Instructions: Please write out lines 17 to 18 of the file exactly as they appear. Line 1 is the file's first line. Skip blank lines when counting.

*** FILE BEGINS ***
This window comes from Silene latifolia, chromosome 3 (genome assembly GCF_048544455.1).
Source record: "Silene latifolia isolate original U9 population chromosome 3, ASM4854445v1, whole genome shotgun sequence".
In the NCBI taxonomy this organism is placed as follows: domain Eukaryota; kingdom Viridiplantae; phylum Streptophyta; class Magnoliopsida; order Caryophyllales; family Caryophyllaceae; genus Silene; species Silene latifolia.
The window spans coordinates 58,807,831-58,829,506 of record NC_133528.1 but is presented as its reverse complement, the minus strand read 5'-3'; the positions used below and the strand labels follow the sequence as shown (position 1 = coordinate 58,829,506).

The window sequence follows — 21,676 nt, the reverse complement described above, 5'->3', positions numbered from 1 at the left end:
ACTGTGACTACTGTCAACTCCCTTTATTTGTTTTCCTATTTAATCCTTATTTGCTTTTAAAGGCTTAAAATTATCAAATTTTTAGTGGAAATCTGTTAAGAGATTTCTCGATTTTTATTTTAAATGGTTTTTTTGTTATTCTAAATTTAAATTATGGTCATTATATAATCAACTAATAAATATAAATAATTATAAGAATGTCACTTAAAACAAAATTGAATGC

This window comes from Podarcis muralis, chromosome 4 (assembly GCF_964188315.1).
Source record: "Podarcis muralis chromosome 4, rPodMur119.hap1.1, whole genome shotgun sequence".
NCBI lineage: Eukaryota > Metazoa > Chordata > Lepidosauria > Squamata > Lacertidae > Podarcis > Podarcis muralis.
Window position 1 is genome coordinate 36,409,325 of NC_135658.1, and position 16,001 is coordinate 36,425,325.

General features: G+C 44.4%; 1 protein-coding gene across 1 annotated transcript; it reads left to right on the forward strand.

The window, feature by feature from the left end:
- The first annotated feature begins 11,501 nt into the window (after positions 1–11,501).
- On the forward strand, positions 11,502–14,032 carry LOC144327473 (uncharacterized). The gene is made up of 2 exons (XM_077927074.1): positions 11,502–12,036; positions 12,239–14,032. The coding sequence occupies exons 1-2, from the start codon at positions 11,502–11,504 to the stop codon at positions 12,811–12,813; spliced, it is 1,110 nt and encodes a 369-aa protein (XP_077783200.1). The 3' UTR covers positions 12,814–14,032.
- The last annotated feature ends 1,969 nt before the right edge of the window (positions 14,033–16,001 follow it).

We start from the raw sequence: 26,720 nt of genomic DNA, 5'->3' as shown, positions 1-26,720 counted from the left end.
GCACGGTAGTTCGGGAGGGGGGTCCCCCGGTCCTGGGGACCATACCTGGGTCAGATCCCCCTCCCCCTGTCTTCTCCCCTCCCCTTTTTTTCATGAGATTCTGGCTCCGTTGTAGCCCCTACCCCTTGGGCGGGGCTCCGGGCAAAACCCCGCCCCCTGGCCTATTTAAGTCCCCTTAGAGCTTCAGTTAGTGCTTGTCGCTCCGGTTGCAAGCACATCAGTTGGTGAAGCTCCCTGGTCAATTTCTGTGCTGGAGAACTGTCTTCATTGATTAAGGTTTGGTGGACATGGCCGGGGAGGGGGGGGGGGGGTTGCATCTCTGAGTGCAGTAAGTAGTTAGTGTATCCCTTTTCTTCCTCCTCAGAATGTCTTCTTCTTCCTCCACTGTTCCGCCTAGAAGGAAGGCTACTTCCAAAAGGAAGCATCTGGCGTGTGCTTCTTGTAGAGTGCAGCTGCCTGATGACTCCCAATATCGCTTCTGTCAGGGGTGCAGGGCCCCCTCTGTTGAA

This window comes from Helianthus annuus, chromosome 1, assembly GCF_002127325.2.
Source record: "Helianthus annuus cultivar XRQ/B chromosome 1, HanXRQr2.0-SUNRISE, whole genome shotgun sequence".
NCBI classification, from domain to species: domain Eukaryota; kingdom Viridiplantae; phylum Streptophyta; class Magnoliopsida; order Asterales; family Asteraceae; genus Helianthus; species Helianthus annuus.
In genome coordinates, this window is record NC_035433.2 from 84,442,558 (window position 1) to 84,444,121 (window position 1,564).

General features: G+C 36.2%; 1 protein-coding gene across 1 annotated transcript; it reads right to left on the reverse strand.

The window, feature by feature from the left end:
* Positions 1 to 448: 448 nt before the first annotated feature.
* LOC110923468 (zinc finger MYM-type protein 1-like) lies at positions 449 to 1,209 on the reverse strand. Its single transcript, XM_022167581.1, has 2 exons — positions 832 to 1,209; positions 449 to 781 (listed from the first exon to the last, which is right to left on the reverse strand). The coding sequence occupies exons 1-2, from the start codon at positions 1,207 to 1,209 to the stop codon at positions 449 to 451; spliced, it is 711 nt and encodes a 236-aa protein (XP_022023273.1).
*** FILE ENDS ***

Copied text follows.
GCACGGTAGTTCGGGAGGGGGGTCCCCCGGTCCTGGGGACCATACCTGGGTCAGATCCCCCTCCCCCTGTCTTCTCCCCTCCCCTTTTTTTCATGAGATTCTGGCTCCGTTGTAGCCCCTACCCCTTGGGCGGGGCTCCGGGCAAAACCCCGCCCCCTGGCCTATTTAAGTCCCCTTAGAGCTTCAGTTAGTGCTTGTCGCTCCGGTTGCAAGCACATCAGTTGGTGAAGCTCCCTGGTCAATTTCTGTGCTGGAGAACTGTCTTCATTGATTAAGGTTTGGTGGACATGGCCGGGGAGGGGGGGGGGGGGTTGCATCTCTGAGTGCAGTAAGTAGTTAGTGTATCCCTTTTCTTCCTCCTCAGAATGTCTTCTTCTTCCTCCACTGTTCCGCCTAGAAGGAAGGCTACTTCCAAAAGGAAGCATCTGGCGTGTGCTTCTTGTAGAGTGCAGCTGCCTGATGACTCCCAATATCGCTTCTGTCAGGGGTGCAGGGCCCCCTCTGTTGAA

This window comes from Helianthus annuus, chromosome 1, assembly GCF_002127325.2.